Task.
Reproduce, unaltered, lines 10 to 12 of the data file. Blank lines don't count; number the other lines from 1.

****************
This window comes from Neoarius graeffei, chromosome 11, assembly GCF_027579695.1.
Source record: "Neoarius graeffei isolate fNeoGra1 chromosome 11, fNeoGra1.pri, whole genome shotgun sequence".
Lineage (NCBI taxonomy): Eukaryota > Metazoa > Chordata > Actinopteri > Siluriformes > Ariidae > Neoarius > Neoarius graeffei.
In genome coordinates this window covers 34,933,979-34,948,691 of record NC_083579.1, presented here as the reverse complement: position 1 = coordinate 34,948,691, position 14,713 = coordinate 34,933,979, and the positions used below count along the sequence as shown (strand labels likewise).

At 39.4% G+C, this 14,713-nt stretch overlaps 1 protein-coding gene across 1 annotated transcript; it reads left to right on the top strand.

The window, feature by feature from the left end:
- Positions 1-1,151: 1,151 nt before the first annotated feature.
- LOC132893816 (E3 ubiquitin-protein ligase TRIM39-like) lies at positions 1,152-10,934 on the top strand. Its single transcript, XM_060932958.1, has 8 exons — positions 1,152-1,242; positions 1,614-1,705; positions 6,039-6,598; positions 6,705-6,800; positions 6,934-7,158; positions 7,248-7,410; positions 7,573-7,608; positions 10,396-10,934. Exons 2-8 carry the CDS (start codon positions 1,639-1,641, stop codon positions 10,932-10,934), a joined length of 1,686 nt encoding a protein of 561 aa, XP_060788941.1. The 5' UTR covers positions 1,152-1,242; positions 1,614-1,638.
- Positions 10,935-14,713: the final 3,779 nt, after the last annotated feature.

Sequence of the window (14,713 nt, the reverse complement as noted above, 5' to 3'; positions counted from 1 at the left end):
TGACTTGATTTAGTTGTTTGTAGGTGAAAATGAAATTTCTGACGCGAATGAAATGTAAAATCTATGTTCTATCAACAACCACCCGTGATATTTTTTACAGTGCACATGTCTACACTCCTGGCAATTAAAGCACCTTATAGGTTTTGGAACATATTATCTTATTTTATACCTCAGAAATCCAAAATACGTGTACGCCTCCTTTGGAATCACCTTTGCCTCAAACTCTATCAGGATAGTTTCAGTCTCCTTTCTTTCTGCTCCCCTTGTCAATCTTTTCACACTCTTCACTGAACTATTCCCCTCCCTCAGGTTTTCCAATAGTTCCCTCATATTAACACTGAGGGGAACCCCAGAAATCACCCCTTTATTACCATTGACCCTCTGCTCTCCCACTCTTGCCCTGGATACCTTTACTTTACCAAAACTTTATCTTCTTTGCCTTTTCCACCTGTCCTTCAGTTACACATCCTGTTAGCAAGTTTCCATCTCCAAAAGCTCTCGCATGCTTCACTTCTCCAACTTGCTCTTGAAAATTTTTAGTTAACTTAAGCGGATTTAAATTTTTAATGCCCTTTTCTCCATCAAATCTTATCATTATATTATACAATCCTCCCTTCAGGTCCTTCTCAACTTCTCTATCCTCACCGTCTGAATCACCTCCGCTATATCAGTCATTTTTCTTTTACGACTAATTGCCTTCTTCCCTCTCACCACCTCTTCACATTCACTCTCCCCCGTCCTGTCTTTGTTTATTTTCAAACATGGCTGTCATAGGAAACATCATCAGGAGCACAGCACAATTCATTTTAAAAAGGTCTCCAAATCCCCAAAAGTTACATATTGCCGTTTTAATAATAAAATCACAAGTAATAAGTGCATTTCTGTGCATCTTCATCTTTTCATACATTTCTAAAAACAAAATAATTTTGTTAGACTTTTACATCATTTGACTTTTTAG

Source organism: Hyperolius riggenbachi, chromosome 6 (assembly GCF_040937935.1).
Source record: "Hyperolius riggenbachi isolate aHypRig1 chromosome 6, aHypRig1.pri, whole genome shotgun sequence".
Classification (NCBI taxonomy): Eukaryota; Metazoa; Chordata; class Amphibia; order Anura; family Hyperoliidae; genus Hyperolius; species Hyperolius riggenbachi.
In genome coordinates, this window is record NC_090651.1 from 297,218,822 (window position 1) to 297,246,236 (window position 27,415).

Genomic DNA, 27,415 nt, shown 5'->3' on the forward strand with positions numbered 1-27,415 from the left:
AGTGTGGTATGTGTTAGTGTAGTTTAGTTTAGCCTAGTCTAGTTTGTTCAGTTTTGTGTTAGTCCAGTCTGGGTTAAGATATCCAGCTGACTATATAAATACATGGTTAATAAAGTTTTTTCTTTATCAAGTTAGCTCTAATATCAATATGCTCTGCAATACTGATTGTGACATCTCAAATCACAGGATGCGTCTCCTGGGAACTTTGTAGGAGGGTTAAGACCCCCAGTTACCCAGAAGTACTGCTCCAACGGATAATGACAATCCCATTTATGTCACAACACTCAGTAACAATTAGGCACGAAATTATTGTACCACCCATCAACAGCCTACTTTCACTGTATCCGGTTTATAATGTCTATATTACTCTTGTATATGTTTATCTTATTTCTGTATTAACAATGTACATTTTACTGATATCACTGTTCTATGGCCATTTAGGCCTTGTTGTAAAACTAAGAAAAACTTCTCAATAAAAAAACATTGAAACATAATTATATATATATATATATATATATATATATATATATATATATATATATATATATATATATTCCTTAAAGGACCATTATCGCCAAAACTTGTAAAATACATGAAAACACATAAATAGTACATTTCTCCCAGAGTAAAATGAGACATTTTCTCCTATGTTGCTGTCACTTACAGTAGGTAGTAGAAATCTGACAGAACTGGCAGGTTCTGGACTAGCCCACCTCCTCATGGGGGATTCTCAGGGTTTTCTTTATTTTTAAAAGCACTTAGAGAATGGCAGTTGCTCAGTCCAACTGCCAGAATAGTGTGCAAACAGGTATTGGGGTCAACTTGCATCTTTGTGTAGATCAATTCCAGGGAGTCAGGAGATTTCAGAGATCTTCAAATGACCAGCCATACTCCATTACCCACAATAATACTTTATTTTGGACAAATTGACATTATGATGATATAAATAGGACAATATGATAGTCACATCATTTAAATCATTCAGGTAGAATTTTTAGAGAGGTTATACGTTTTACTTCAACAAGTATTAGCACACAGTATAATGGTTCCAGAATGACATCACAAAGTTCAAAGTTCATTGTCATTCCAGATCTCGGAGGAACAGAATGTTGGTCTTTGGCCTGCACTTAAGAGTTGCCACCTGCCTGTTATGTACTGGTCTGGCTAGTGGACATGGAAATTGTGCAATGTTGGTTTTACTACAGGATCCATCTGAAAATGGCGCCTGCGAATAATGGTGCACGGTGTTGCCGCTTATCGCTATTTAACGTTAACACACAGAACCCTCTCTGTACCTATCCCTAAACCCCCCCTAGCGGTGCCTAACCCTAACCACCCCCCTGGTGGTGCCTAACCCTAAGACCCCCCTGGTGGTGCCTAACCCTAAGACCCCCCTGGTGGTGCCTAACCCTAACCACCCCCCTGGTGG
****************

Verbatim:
Sequence of the window (14,713 nt, the reverse complement as noted above, 5' to 3'; positions counted from 1 at the left end):
TGACTTGATTTAGTTGTTTGTAGGTGAAAATGAAATTTCTGACGCGAATGAAATGTAAAATCTATGTTCTATCAACAACCACCCGTGATATTTTTTACAGTGCACATGTCTACACTCCTGGCAATTAAAGCACCTTATAGGTTTTGGAACATATTATCTTATTTTATACCTCAGAAATCCAAAATACGTGTACGCCTCCTTTGGAATCACCTTTGCCTCAAACTCTATCAGGATAGTTTCAGTCTCCTTTCTTTCTGCTCCCCTTGTCAATCTTTTCACACTCTTCACTGAACTATTCCCCTCCCTCAGGTTTTCCAATAGTTCCCTCATATTAACACTGAGGGGAACCCCAGAAATCACCCCTTTATTACCATTGACCCTCTGCTCTCCCACTCTTGCCCTGGATACCTTTACTTTACCAAAACTTTATCTTCTTTGCCTTTTCCACCTGTCCTTCAGTTACACATCCTGTTAGCAAGTTTCCATCTCCAAAAGCTCTCGCATGCTTCACTTCTCCAACTTGCTCTTGAAAATTTTTAGTTAACTTAAGCGGATTTAAATTTTTAATGCCCTTTTCTCCATCAAATCTTATCATTATATTATACAATCCTCCCTTCAGGTCCTTCTCAACTTCTCTATCCTCACCGTCTGAATCACCTCCGCTATATCAGTCATTTTTCTTTTACGACTAATTGCCTTCTTCCCTCTCACCACCTCTTCACATTCACTCTCCCCCGTCCTGTCTTTGTTTATTTTCAAACATGGCTGTCATAGGAAACATCATCAGGAGCACAGCACAATTCATTTTAAAAAGGTCTCCAAATCCCCAAAAGTTACATATTGCCGTTTTAATAATAAAATCACAAGTAATAAGTGCATTTCTGTGCATCTTCATCTTTTCATACATTTCTAAAAACAAAATAATTTTGTTAGACTTTTACATCATTTGACTTTTTAG

Source organism: Hyperolius riggenbachi, chromosome 6 (assembly GCF_040937935.1).